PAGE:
2013 Was Supposed to Be EV year

September 24, 2012

Other than a bigger battery and bigger car what could you want…. For your Crushable, clown car.

2012 was supposed to be the year the all-electric version of the Toyota/Scion iQ made a splash. Instead, it appears that while it remains technically true that the iQ EV will launch this year, it will be a much, much smaller splash than previously anticipated. According to Reuters, the iQ will have an “extremely limited release.”

That’s a kind way to say that the 100 iQ EVs that Reuters says Toyota will now sell in the U.S. and Japan is a much smaller figure than was anticipated. The writing has been on the wall for a while. All the way back in 2009, Toyota hinted that the EV, which can only go 50 miles on a charge, might be destined for car-sharing services, and in 2011, a Toyota spokesperson confirmed the iQ EV would be a “low-volume vehicle.”

Now, the official Toyota line (see below) is that

From the crestfallen Reuters….:

Toyota has seen that many customers are not yet willing to compromise on range, and they don’t like the time needed to re-charge the batteries. Moreover, the infrastructure for recharging has not become as widespread as originally anticipated.

So, even though Toyota is ready with the iQ EV, we believe a plug-in hybrid solution offers a better way than pure electric for most customer needs in the short- to medium-term, and that is where we will concentrate our commercial activities.

Toyota vice chairman Takeshi Uchiyamada tells Reuters, “The current capabilities of electric vehicles do not meet society’s needs, whether it may be the distance the cars can run, or the costs, or how it takes a long time to charge.”

Sales have been small for the electric semi-chokes…


2012 Toyota Prius V Hybrid put to the TFLcar Tuba Test & Review

September 18, 2012

The 2012 Toyota Prius V hybrid is largest and most roomy car in the Prius family of hybrid vehicles. But just how roomy is the Prius V? You probably know that it will easily swallow 5 people and their stuff. You may also know that it gets over 40 MPG on both the city and the highway. But you may not know that it has two sun roofs and that the back seats recline move back and forth. What you certainly don’t know is if it is big enough to fit three stunt tuba players and their massive instruments. To find out just click play to watch this first ever TFLcar Tuba Test and Review.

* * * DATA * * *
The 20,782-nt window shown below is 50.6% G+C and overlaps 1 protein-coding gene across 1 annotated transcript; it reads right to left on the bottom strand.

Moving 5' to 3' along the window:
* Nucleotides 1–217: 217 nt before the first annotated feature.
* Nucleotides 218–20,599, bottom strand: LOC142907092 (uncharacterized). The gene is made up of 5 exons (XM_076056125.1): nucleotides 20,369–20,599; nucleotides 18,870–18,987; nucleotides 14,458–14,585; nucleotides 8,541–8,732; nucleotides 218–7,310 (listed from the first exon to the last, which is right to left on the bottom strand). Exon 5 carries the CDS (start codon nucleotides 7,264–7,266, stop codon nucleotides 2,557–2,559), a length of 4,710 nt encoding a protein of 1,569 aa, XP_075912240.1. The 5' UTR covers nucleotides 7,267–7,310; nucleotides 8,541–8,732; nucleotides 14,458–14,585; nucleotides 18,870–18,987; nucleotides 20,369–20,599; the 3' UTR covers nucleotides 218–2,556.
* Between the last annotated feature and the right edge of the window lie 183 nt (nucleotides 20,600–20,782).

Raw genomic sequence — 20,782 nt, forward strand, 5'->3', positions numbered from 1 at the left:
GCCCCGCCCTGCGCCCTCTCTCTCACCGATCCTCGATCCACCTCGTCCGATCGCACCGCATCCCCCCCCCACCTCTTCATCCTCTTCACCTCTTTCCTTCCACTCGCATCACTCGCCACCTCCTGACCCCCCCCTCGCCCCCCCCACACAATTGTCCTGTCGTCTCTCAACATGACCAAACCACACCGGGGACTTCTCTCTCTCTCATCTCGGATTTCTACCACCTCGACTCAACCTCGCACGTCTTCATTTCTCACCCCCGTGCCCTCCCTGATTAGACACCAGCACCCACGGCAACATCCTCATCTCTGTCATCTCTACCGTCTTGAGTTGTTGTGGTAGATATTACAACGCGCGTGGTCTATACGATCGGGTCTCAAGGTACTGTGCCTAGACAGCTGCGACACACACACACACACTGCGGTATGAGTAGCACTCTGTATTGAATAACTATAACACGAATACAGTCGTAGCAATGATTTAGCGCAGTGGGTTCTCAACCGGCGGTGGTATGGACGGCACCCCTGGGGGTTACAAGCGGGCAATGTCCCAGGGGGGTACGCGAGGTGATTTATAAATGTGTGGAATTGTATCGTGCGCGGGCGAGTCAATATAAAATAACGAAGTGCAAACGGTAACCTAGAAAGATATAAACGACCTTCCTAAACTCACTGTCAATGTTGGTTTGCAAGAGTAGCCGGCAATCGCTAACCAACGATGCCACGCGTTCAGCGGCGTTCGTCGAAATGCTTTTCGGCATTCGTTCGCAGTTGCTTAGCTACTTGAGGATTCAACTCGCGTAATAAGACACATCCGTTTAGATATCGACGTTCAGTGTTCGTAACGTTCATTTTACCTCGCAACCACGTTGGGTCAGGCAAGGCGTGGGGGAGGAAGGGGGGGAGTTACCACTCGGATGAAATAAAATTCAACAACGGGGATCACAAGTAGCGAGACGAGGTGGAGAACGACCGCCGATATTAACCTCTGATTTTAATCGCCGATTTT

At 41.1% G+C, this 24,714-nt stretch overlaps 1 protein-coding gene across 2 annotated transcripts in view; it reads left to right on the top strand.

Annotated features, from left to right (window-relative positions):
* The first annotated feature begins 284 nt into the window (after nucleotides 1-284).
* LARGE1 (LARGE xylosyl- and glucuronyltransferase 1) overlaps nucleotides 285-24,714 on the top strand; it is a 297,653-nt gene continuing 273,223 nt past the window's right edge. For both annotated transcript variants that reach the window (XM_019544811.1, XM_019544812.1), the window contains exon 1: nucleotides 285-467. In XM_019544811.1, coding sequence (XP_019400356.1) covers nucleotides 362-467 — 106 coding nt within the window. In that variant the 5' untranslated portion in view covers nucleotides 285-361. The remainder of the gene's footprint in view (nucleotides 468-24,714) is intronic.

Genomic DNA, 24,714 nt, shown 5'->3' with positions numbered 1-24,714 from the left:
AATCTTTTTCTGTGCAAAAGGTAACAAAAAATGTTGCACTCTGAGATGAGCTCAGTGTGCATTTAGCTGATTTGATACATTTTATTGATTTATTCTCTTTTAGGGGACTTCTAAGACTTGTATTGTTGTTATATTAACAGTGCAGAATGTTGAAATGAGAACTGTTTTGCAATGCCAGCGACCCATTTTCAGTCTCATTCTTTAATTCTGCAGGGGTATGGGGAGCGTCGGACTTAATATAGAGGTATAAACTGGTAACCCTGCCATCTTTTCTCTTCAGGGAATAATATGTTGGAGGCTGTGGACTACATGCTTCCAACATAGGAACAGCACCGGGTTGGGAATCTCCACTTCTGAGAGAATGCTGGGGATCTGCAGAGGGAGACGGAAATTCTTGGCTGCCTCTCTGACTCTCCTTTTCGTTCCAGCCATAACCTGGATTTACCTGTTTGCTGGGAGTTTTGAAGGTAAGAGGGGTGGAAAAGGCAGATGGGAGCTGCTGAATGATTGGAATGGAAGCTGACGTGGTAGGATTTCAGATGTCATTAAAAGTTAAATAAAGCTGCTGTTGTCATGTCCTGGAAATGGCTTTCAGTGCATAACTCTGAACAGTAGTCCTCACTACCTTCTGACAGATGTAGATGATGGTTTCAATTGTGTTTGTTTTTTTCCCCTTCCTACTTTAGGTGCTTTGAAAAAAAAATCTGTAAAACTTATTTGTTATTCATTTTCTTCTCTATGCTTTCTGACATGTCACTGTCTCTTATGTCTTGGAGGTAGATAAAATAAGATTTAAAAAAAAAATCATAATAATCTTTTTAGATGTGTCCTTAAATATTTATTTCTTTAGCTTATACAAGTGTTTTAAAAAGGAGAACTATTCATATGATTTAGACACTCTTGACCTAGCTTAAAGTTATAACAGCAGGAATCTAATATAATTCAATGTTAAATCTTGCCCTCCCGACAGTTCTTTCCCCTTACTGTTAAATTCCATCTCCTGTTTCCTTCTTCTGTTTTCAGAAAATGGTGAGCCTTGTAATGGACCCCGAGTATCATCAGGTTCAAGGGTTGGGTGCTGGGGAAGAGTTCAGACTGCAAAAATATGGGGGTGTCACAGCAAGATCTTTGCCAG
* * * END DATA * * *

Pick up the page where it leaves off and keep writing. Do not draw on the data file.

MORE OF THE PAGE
It’s about all a Prius is good foor.

 


Insight: GM’s Volt – The Ugly Math Of Low Sales, High Costs

September 10, 2012

General Motors Co sold a record number of Chevrolet Volt sedans in August — but that probably isn’t a good thing for the automaker’s bottom line.

Nearly two years after the introduction of the path-breaking plug-in hybrid, GM is still losing as much as $49,000 on each Volt it builds, according to estimates provided to Reuters by industry analysts and manufacturing experts.

Cheap Volt lease offers meant to drive more customers to Chevy showrooms this summer may have pushed that loss even higher. There are some Americans paying just $5,050 to drive around for two years in a vehicle that cost as much as $89,000 to produce.

And while the loss per vehicle will shrink as more are built and sold, GM is still years away from making money on the Volt, which will soon face new competitors from Ford, Honda and others.

GM’s basic problem is that “the Volt is over-engineered and over-priced,” said Dennis Virag, president of the Michigan-based Automotive Consulting Group.

And in a sign that there may be a wider market problem, Nissan, Honda and Mitsubishi have been struggling to sell their electric and hybrid vehicles, though Toyota’s Prius range has been in increasing demand.

GM’s quandary is how to increase sales volume so that it can spread its estimated $1.2-billion investment in the Volt over more vehicles while reducing manufacturing and component costs – which will be difficult to bring down until sales increase.

Tehe doom of the quest to sell something people don’t want to buy … Liberalism. when was the last time in the last months, you drove down to the Chevy dealer to look at a Chevy Volt? Ah that’s the problem.


Expectations Lost

April 9, 2012

Once the reality sets in, and the supposedly free lunch goes stale, Autoweek reports:

Almost two-thirds of U.S. hybrid buyers returning to the market in 2011 chose something besides another hybrid.

Excluding owners of the best-selling Toyota Prius, the repurchase rate among other hybrid buyers dropped to 22 percent, according to a Polk study released today.

According to the study, the loyalty rate for hybrids since the beginning of 2008 has ranged between 26.4 percent in the second quarter of 2010 and 41.8 percent in the second quarter of 2009. The rate for the fourth quarter of 2011 was 40.1 percent while the total for 2011 was 35.0 percent.

Competition with conventionals

Smith said the biggest challenge for hybrid makers is that less expensive conventional fuel-efficiency technologies are also advancing rapidly, reducing the fuel-efficiency advantage of more expensive hybrids.

That may be why hybrids accounted for just 2.4 percent of total U.S. auto sales last year, down from 2.9 percent in a peak of 2.9 percent in 2008.

“The premium price points for hybrids are just too high when so many conventional small and mid-size cars have improved fuel economy,” Smith said.

This was the first time Polk has conducted a study of hybrid buyers returning to the market

Read more: http://www.autoweek.com/article/20120409/CARNEWS/120409856#ixzz1rXXtOyfB


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